Unfortunately students and youth mobility visa applicants will, from 8th January, need to pay £300 per year instead of the current £150.

All other applicants will be charged £400 per year, double the current charge of £200.

It is becoming ever more expensive to come to the UK and to stay here.


The Immigration White paper, published by the Government on 19th December 2019, has perhaps attracted most media attention with its proposal that future skilled workers- to include those from the EU- will be expected to earn £30000 pa. This is  not set in stone and there will be a period of consultation. For a period of time lower skilled workers from some “ low risk “ countries will be permitted to work in the UK for a maximum of 12 months and must then leave for a “ cooling off period” of at least another 12 months. They will not be able to extend their stay , to settle here or even to bring dependants for the year that they are here.

It isn’t all bleak though and employers will no doubt be pleased by the proposal to abolish the annual cap on skilled workers who can come to the UK plus the abolition of the Resident Labour Market Test.

There is no doubt a lot of debate to be had and nothing is concrete as yet but if you do wish to discuss any issues raised in the paper please e mail us on


From 21st January 2019 a much wider group of people will be able to apply for the post-Brexit immigration “ settled status”. Earlier pilot phases seem to have been successful and from January 21st eligible EU nationals with a valid passport and their eligible  non- EU family members with a valid biometric residence card will be able to apply under the scheme before it’s fully rolled out in March 2019.

For information on who is likely to be eligible for “ settled status” and on how to apply please contact us on


The Home Office is continuing  the process of replacing paper applications with compulsory on-line applications. Applications to extend stay in the UK as a partner of dependent child using Form FLR(M)

and applications on the basis of long residence using Form FLR(LR) are two of the applications which must now be made on-line.


Contrary to recent information published in the press, the Tier One Investor route has not been suspended. Please watch this space as concerns about the source of funds /money laundering means that changes are very likely to be  on their way.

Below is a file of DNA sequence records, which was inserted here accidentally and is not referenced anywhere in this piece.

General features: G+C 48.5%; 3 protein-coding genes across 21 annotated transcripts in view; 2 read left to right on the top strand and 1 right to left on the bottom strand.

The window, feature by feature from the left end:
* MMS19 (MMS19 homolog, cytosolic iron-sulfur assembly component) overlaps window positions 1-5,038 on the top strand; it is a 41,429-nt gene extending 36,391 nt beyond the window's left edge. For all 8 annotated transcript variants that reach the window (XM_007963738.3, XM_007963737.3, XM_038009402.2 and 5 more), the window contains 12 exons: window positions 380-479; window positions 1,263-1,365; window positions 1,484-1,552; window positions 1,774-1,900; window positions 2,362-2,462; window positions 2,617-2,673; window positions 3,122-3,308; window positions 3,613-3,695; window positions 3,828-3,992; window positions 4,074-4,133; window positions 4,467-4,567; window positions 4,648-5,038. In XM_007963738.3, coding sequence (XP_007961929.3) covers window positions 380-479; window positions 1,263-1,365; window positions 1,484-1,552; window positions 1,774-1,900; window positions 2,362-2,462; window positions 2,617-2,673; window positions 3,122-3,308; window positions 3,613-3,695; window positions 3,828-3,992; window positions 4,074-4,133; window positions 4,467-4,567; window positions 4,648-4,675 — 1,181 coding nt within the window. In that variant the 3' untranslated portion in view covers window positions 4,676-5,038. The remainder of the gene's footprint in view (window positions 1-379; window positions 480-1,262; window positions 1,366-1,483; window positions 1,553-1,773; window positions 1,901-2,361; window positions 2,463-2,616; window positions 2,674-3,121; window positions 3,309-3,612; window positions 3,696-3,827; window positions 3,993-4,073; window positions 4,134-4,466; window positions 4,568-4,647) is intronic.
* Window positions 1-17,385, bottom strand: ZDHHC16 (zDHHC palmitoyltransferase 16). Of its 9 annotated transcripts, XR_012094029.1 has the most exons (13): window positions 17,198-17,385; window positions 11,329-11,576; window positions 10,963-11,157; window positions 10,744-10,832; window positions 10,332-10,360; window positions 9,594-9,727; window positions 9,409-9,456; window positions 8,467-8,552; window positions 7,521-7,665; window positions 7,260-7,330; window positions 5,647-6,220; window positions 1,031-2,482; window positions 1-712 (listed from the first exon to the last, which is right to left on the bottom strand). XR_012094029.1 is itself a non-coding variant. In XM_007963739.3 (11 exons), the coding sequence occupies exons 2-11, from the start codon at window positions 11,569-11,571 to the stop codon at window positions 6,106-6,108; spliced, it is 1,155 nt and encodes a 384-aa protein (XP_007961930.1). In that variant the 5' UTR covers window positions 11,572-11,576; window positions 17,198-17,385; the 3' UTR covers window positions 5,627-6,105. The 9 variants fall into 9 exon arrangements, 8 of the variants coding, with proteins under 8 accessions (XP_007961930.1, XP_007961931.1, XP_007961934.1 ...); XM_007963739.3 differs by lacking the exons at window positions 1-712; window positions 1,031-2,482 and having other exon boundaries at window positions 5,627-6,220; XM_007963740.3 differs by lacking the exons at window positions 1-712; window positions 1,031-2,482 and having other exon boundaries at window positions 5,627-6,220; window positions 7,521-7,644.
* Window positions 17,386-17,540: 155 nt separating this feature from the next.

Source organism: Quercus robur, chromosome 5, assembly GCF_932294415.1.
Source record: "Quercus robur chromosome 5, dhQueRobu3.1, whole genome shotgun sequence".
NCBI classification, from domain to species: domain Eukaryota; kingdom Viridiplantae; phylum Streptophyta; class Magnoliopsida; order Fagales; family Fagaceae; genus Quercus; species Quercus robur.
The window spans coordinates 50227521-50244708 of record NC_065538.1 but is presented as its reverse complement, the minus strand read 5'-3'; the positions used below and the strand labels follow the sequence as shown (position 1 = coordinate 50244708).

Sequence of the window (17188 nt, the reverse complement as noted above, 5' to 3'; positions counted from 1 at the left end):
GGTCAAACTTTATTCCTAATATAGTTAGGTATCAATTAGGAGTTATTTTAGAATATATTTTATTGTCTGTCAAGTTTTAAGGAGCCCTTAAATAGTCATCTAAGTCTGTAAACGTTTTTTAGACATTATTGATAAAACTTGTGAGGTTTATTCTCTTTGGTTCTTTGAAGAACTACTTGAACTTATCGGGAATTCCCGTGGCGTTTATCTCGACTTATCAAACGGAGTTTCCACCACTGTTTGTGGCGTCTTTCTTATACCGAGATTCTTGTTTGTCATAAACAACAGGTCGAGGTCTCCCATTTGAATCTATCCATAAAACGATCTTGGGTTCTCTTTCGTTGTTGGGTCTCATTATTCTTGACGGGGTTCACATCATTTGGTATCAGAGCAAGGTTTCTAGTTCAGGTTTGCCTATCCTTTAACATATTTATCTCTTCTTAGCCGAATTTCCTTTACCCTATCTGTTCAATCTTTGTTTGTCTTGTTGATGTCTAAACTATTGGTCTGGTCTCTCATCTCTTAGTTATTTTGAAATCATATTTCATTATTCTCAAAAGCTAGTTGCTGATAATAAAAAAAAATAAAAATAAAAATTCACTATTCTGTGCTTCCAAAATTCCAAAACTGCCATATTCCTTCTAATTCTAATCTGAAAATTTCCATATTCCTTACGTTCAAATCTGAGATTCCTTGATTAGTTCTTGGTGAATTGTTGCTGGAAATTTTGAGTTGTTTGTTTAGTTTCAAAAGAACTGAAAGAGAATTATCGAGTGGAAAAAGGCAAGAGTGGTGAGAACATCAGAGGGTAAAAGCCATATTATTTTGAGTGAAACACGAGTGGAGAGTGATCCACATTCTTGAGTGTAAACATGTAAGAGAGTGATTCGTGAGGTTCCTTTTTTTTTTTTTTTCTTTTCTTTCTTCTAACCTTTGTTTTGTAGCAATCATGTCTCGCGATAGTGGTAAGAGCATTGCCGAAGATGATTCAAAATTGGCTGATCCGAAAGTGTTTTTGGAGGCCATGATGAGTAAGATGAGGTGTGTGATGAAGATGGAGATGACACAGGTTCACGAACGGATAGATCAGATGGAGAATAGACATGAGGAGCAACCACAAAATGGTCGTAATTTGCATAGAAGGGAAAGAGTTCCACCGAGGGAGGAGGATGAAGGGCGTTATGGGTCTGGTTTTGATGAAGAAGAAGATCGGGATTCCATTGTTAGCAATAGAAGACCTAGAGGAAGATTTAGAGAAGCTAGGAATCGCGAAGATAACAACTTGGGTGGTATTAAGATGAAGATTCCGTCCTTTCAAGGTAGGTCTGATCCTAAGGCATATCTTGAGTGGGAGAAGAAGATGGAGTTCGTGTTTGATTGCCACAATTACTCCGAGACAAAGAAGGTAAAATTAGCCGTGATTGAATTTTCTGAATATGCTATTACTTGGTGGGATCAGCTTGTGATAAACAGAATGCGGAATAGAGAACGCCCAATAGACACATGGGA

New Immigration Application Systems

New in-country application procedures are being introduced from today ( 2nd November 2018) meaning that many more applications will be completed on-line with paper application forms gradually being withdrawn .

A new UK Visa and Citizenship Application Service ( UKVCAS) has been established and will open 57 centres across the UK including centres in Gloucester, Reading and Swindon where supporting evidence will be submitted and biometrics will be taken.

Additional services will be available for an extra cost, similar to those on offer when applying for visas from outside the UK. These will include out of hours appointments and a document translation service.

For additional information on the changes please e mail Jenny Harvey on

Pilot EU Settlement Scheme Expanded to Include EU Staff of Higher Education Institutions

The post-Brexit “Settlement Scheme” is being piloted to see how effectively it will work. From 15th November 2018 eligible EU staff members of higher education institutions will be able to apply for “settlement” using the new online application process which requires access to an android device.


For further information on the pilot or on other aspects of the EU settlement scheme, please contact Jenny Harvey on

EU Settlement Scheme – Information for Employers

The Home Office has published a “toolkit” for employers and suggests that employers “cascade it” to their employees.

EU employees cannot yet apply for “settlement” – although the application scheme is now being piloted – but the information is a useful summary of how it will work.

There are some useful reminders for employers:

  • They must not discriminate against EU workers
  • There will be no change to the rights of EU workers until 2021
  • They should be careful not to give immigration advice when distributing information

Employers – please contact me for more information and let your EU employees know that I can advise on their current and future rights.

Relaxation of Rules on Absences Calculation

Certain visa categories including Tier 1 entrepreneurs and  Tier 2 (General) workers require an Applicant to show “continuous residence” for a 5-year period when applying for indefinite leave to remain in the UK.

“Continuous residence” can be broken by absences of 180 days or more in 12 months. This used to mean that an Applicant should not have been out of the UK for more than 180 days in any of the 5 years preceding the date of their application.  A new rule brought in on 11th January 2018 meant that an application could be refused if at any point over the 5 years in question the limit was exceeded in any rolling 12 month period.

The new rule was applied retrospectively and has led to widespread condemnation. It has now, from 6th July 2018,  been relaxed, meaning that it won’t apply to absences occurring during leave granted prior to 11th January 2018.

For more information about this or for any question about applying for indefinite leave please contact Jenny Harvey on

Some Positive Changes for Students

  • As of 6th July 2018, students from an additional 11 countries including China, Japan, South Korea and Thailand will be able to produce a reduced level of documentation when applying for Tier 4 Visas.
  • The minimum length that a postgraduate course needs to be in order for a Tier 4 student to bring dependents to the UK has been reduced from  12 months to 9 months.
  • And evidence of previous qualifications now includes print-outs from awarding bodies’ online checking services.